Open wheel and open top stayed as the norm for these cars and offers great fun; unfortunately it also brings tremendous risk. One way, it is great to see the governing body is constantly working on such initiatives in the background; keeping driver’s safety as the priority. I would prefer the cars stay the same way they are now and hope our drivers stay safe. Only time will tell

  10. Err Bob said on 8th October 2011, 4:52

    I think what were missing here is that its open wheeled racing, its dangerous open wheeled racing, it says it on the back off the ticket, It`s Dangerous, as a spectator you run the risk of death, You are liable to die, if you come to a race event an think different then more fool you.

  11. Lucas Alexander Munro said on 8th October 2011, 7:59

    I wonder who would buy Force India.. Well if it were me, I’d call it Scuderia Britalia, carry on the Mercedes-Benz engine deal, make it a part British and part Italian nationality and sign a Brit and a Italian. One experienced and one young. Back to reality for a minute, who would buy out Force India?

  12. I don’t like the idea of closed cockpits even from a safety point of view because the one thing that worries me is if the driver gets trapped particularly if there is a fire. I know it’s unlikely and it’s not like open cockpits are risk-free as Massa recently showed but the idea of someone being stuck in their car does worry me. On a superficial level I love the idea of drivers feeling the wind through their helmets. It’s easier to see the drivers at work I think and to see two drivers racing wheel-to-wheel with their heads poking out makes it a bit more personal and real. It gives the sport a bit more soul for me which I know is very sentimental and daft but I can’t help it :P

  13. AndrewTanner (@andrewtanner) said on 8th October 2011, 9:19

    Forgive my ignorance but I really fail to see where this closed cockpit idea has come from. I haven read the article but nothing has happened recently that’s really warranted their discussion.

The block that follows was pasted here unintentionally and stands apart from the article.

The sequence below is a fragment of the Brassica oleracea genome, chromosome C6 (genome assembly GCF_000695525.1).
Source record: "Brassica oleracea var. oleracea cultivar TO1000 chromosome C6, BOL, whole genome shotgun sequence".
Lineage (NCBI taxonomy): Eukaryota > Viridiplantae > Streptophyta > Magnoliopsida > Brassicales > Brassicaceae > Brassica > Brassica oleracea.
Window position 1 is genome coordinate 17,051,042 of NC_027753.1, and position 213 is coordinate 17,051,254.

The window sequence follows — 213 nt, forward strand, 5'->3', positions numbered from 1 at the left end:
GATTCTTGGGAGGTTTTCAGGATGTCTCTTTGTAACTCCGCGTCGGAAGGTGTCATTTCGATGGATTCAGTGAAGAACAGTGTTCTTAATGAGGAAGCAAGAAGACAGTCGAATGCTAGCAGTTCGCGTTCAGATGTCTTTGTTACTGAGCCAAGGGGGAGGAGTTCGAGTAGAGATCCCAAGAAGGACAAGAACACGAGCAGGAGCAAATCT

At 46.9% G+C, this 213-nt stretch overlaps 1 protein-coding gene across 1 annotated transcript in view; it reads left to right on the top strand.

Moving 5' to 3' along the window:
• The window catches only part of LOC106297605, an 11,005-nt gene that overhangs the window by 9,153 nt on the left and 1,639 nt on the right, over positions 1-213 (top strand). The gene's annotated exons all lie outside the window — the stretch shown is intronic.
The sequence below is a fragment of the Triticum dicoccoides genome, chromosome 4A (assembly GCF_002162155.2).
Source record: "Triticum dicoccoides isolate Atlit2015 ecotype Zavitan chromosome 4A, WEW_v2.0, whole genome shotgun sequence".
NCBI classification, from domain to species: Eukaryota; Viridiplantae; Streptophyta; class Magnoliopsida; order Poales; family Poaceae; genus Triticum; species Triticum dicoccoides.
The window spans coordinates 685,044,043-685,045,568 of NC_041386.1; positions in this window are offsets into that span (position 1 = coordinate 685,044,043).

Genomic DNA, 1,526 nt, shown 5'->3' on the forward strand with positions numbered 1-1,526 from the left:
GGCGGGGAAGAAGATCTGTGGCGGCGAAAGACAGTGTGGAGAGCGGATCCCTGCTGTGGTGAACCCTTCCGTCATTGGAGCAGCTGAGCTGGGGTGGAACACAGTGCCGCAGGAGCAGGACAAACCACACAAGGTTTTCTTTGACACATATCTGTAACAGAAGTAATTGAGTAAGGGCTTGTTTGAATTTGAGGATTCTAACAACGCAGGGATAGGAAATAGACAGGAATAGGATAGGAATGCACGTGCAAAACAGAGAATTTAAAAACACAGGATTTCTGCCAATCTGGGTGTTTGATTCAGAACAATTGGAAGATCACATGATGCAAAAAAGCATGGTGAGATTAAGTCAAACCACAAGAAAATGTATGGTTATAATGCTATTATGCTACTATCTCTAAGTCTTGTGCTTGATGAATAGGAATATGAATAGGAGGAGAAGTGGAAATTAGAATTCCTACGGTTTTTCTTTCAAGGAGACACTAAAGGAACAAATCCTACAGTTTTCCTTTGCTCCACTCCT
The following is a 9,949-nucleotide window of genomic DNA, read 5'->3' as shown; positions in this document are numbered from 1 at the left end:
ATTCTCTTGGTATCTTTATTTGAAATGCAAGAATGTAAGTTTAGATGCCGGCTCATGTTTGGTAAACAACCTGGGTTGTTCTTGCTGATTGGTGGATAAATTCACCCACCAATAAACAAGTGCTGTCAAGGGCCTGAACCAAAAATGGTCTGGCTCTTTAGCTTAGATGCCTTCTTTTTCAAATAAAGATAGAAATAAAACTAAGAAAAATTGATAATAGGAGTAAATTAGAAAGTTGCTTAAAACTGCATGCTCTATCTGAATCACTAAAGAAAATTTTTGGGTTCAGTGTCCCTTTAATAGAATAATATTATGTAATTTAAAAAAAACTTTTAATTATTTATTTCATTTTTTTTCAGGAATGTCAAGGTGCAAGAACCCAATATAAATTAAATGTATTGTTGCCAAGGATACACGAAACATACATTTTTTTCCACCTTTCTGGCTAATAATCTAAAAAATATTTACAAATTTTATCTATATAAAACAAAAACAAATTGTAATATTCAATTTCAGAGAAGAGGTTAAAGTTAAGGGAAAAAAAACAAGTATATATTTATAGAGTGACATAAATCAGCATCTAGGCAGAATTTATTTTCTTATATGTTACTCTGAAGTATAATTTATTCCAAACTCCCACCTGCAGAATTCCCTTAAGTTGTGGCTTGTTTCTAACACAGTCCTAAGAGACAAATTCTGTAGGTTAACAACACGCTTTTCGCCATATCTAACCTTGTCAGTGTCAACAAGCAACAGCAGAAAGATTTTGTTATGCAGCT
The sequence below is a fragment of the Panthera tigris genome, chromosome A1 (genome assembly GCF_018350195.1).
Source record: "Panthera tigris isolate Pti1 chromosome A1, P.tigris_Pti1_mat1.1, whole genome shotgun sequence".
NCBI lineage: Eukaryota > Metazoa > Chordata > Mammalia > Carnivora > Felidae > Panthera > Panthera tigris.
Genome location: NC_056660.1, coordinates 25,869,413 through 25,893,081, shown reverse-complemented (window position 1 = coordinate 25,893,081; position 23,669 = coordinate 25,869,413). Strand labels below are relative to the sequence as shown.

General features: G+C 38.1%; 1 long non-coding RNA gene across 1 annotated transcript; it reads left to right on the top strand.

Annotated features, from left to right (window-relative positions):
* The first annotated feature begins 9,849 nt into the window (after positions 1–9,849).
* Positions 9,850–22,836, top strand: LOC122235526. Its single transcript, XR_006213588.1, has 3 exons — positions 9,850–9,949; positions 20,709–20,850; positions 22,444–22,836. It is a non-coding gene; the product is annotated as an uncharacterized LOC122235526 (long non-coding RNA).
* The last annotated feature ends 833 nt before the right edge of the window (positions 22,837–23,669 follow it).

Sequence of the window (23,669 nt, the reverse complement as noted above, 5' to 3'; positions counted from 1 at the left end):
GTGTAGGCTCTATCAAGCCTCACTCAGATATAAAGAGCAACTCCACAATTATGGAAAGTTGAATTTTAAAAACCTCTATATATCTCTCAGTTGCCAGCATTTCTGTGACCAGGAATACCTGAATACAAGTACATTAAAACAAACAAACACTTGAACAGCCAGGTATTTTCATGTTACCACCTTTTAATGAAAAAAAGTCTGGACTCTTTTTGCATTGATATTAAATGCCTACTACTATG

Fantastic gesture from Bernie, he ought to get a pat on the back for that.

    • Stefanauss (@stefanauss) said on 8th October 2011, 10:34

      The idea has been around since Surtees and Massa incidents in 2009. It’s nothing new, Lowe has just been asked to comment on that.

      And It’s been treated seriously, FIA having started an actual research about jet-like canopy with some measurements.

      Massa incident has been the closest F1 has got to fatal since Senna in 1994. Personally, the scariest F1 incidents always involves the driver head been extremely in danger (Schumacher@AbuDhabi, Wurz@Melbourne). Sorry for being so dramatic, but with all the incredible improvements on safety in F1 and the major crashes where the driver just got away with it in the last 17 years, I feel that an object hitting a driver’s head is practically the only way you can die in F1 nowadays.

      The idea cannot be dismissed just like that. It has to be looked at extensively, and only then the decision has to be made whether to improve the only area that has major room for safety improvements on a F1 car or to keep things the way they are to save an historical flavour of racing.

      I’m not saying safety must have to be above everything else no matter what. I’m saying that this 17 year of safety improvements in F1 have not taken the feeling or the glamour that F1 gives as a racing series away (if the racing has got worse, it’s for entirely different reasons), but this particular decision probably would. And then it will come down to what you want to give the priority to.

      I would prefer the “you” to be the drivers.
      What i definitely don’t want is that they wait until something fatal happens and then make the decision on the emotional wave of that. The issue needs to be looked into right now.